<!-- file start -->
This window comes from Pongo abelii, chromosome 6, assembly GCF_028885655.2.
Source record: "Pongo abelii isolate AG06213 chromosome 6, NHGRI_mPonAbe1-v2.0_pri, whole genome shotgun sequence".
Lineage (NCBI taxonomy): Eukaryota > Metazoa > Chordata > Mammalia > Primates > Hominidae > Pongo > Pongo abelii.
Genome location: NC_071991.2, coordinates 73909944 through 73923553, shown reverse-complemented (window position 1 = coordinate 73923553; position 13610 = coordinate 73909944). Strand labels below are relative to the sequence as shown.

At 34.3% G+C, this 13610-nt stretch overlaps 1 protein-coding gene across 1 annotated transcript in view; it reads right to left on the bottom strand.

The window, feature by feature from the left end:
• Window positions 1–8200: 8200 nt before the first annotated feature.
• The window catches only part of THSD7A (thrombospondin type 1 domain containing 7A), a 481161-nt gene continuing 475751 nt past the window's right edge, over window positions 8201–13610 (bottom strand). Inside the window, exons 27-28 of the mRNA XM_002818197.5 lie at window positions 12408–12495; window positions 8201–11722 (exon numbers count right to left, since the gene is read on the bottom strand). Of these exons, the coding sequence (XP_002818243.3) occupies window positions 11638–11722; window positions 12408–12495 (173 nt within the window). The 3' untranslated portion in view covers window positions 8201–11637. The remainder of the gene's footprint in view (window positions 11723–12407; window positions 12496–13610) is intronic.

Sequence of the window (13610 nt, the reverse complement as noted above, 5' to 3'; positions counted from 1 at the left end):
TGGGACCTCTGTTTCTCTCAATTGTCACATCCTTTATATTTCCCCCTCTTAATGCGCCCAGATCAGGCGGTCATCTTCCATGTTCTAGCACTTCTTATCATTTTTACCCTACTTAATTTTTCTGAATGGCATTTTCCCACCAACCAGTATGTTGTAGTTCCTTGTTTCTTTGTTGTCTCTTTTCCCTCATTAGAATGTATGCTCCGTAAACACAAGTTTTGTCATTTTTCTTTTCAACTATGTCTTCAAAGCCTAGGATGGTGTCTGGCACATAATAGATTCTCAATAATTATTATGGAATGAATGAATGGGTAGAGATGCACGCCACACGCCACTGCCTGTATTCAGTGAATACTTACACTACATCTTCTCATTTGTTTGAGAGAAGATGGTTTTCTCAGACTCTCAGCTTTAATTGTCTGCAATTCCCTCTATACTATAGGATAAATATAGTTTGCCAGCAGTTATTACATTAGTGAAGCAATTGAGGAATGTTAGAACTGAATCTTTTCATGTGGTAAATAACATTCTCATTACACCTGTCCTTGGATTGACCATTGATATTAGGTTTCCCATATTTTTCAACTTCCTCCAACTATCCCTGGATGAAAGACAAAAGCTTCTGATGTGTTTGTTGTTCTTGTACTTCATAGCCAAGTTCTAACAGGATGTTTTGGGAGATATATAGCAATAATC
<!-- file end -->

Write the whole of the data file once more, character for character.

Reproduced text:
This window comes from Pongo abelii, chromosome 6, assembly GCF_028885655.2.
Source record: "Pongo abelii isolate AG06213 chromosome 6, NHGRI_mPonAbe1-v2.0_pri, whole genome shotgun sequence".
Lineage (NCBI taxonomy): Eukaryota > Metazoa > Chordata > Mammalia > Primates > Hominidae > Pongo > Pongo abelii.
Genome location: NC_071991.2, coordinates 73909944 through 73923553, shown reverse-complemented (window position 1 = coordinate 73923553; position 13610 = coordinate 73909944). Strand labels below are relative to the sequence as shown.

At 34.3% G+C, this 13610-nt stretch overlaps 1 protein-coding gene across 1 annotated transcript in view; it reads right to left on the bottom strand.

The window, feature by feature from the left end:
• Window positions 1–8200: 8200 nt before the first annotated feature.
• The window catches only part of THSD7A (thrombospondin type 1 domain containing 7A), a 481161-nt gene continuing 475751 nt past the window's right edge, over window positions 8201–13610 (bottom strand). Inside the window, exons 27-28 of the mRNA XM_002818197.5 lie at window positions 12408–12495; window positions 8201–11722 (exon numbers count right to left, since the gene is read on the bottom strand). Of these exons, the coding sequence (XP_002818243.3) occupies window positions 11638–11722; window positions 12408–12495 (173 nt within the window). The 3' untranslated portion in view covers window positions 8201–11637. The remainder of the gene's footprint in view (window positions 11723–12407; window positions 12496–13610) is intronic.

Sequence of the window (13610 nt, the reverse complement as noted above, 5' to 3'; positions counted from 1 at the left end):
TGGGACCTCTGTTTCTCTCAATTGTCACATCCTTTATATTTCCCCCTCTTAATGCGCCCAGATCAGGCGGTCATCTTCCATGTTCTAGCACTTCTTATCATTTTTACCCTACTTAATTTTTCTGAATGGCATTTTCCCACCAACCAGTATGTTGTAGTTCCTTGTTTCTTTGTTGTCTCTTTTCCCTCATTAGAATGTATGCTCCGTAAACACAAGTTTTGTCATTTTTCTTTTCAACTATGTCTTCAAAGCCTAGGATGGTGTCTGGCACATAATAGATTCTCAATAATTATTATGGAATGAATGAATGGGTAGAGATGCACGCCACACGCCACTGCCTGTATTCAGTGAATACTTACACTACATCTTCTCATTTGTTTGAGAGAAGATGGTTTTCTCAGACTCTCAGCTTTAATTGTCTGCAATTCCCTCTATACTATAGGATAAATATAGTTTGCCAGCAGTTATTACATTAGTGAAGCAATTGAGGAATGTTAGAACTGAATCTTTTCATGTGGTAAATAACATTCTCATTACACCTGTCCTTGGATTGACCATTGATATTAGGTTTCCCATATTTTTCAACTTCCTCCAACTATCCCTGGATGAAAGACAAAAGCTTCTGATGTGTTTGTTGTTCTTGTACTTCATAGCCAAGTTCTAACAGGATGTTTTGGGAGATATATAGCAATAATC